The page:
(Image courtesy of R. Bowen, Colorado State University)
Exposure to loud noises causes the human body to enter into “fight or flight” mode due to a perceived threat.
The hypothalmus in the brain sends alarm signals to the body in response to the threat.
Corticotropin-releasing hormone (CRH), originally named corticotropin-releasing factor (CRF), and also called corticoliberin, is a peptide hormone and neurotransmitter involved in the stress response. CRH is produced in the hypothalamus.
CRH stimulates the pituitary synthesis of adrenocorticotropic hormone (ACTH), also known as corticotropin.
CRH regulates adrenal function via ACTH and the central nervous system.
As a result, he adrenal glands mounted atop kidneys release the chemical cortisol.
Cortisol, the primary stress hormone, increases sugars (glucose) in the bloodstream, enhances the brain’s use of glucose and increases the availability of substances that repair tissues.
Cortisol also curbs functions that would be nonessential or detrimental in a fight-or-flight situation.
The adrenal glans also release adrenaline (epinephrine) which increases breathing, heart rate, elevates blood pressure and boosts energy supplies.
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The body’s stress-response system is usually self-regulating. It decreases hormone levels and enables the body to return to normal once a perceived threat has passed.
As adrenaline and cortisol levels drop, the heart rate and blood pressure return to baseline levels, and other systems resume their regular activities.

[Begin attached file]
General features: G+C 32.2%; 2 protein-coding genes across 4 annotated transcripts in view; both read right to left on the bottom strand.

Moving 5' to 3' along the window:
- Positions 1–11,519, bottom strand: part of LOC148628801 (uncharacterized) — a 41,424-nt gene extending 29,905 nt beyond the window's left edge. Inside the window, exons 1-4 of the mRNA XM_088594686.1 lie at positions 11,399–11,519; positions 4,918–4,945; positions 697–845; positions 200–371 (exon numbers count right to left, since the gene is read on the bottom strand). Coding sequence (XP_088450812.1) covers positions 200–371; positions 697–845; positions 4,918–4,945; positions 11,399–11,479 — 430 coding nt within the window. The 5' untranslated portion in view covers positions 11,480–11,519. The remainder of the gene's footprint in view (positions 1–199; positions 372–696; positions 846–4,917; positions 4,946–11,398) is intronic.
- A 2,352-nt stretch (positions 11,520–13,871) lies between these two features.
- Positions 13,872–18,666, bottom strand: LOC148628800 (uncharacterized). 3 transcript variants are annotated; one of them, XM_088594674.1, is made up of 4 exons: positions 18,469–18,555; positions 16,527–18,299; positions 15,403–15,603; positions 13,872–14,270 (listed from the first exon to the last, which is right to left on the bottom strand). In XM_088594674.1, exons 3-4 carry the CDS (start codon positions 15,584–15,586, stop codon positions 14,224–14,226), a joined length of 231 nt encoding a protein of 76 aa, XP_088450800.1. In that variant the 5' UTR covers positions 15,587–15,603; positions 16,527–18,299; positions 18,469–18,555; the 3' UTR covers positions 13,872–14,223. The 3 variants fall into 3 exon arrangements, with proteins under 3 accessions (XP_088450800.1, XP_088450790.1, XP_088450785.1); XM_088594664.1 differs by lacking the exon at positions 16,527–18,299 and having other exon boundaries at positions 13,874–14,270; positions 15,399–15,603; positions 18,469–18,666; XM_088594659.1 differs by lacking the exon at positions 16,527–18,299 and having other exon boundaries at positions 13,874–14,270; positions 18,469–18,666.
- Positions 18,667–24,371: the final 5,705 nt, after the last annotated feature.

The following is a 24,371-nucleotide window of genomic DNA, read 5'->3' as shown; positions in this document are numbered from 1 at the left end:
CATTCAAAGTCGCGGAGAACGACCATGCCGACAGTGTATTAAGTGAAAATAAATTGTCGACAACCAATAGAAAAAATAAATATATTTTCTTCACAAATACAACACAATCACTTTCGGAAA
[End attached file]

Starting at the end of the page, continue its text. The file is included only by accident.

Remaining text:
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Dr. Pawan Kumar, an Indian heart surgeon, said loud noise releases stress hormones such as cortisol and adrenaline. “These hormones cause the heart to beat faster,” he said. Among people who suffer from irregular heart beat or arrhythmia, loud noise of over 80 decibel can lead to loss of beats and a sudden cardiac arrest.
“In some people, loud noise can cause the coronary artery to go into a spasm and induce a heart attack.”
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Persistent exposure to loud sounds, such as airport and traffic noise, can cause chronic hypertension, elevated blood pressure. This increases the risk of a heart attack or stroke.
Chronic stress of any kind is detrimental to the adrenal glands.
The consequences of adrenal exhaustion include fatigue, a less than optimally functioning immune system, cancer, thyroid disorders, obesity, arthritis, fibromyalgia, sleep problems, low libido, sugar cravings, poor digestion, chronic fatigue syndrome, auto-immune disorders, and many other chronic health issues.
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– Tom Irvine